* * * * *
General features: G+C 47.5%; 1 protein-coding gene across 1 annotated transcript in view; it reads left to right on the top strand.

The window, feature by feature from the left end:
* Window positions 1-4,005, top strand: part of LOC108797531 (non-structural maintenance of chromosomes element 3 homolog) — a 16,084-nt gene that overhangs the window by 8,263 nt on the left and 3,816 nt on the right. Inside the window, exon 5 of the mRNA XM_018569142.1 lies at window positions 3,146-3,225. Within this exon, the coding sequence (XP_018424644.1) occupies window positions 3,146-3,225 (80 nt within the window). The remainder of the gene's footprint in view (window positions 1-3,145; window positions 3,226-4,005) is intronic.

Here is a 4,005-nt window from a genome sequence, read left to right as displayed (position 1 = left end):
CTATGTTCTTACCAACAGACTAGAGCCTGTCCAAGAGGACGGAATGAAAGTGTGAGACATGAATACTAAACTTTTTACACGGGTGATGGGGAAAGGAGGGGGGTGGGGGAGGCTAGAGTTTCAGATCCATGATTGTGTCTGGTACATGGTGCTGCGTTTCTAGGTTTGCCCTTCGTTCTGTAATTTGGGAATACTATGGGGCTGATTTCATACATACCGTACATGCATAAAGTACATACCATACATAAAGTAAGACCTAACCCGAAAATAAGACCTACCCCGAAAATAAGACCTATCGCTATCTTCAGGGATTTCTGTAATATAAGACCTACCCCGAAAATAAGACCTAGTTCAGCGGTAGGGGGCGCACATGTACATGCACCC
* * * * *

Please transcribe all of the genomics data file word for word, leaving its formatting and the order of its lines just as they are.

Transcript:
General features: G+C 47.5%; 1 protein-coding gene across 1 annotated transcript in view; it reads left to right on the top strand.

The window, feature by feature from the left end:
* Window positions 1-4,005, top strand: part of LOC108797531 (non-structural maintenance of chromosomes element 3 homolog) — a 16,084-nt gene that overhangs the window by 8,263 nt on the left and 3,816 nt on the right. Inside the window, exon 5 of the mRNA XM_018569142.1 lies at window positions 3,146-3,225. Within this exon, the coding sequence (XP_018424644.1) occupies window positions 3,146-3,225 (80 nt within the window). The remainder of the gene's footprint in view (window positions 1-3,145; window positions 3,226-4,005) is intronic.

Here is a 4,005-nt window from a genome sequence, read left to right as displayed (position 1 = left end):
CTATGTTCTTACCAACAGACTAGAGCCTGTCCAAGAGGACGGAATGAAAGTGTGAGACATGAATACTAAACTTTTTACACGGGTGATGGGGAAAGGAGGGGGGTGGGGGAGGCTAGAGTTTCAGATCCATGATTGTGTCTGGTACATGGTGCTGCGTTTCTAGGTTTGCCCTTCGTTCTGTAATTTGGGAATACTATGGGGCTGATTTCATACATACCGTACATGCATAAAGTACATACCATACATAAAGTAAGACCTAACCCGAAAATAAGACCTACCCCGAAAATAAGACCTATCGCTATCTTCAGGGATTTCTGTAATATAAGACCTACCCCGAAAATAAGACCTAGTTCAGCGGTAGGGGGCGCACATGTACATGCACCC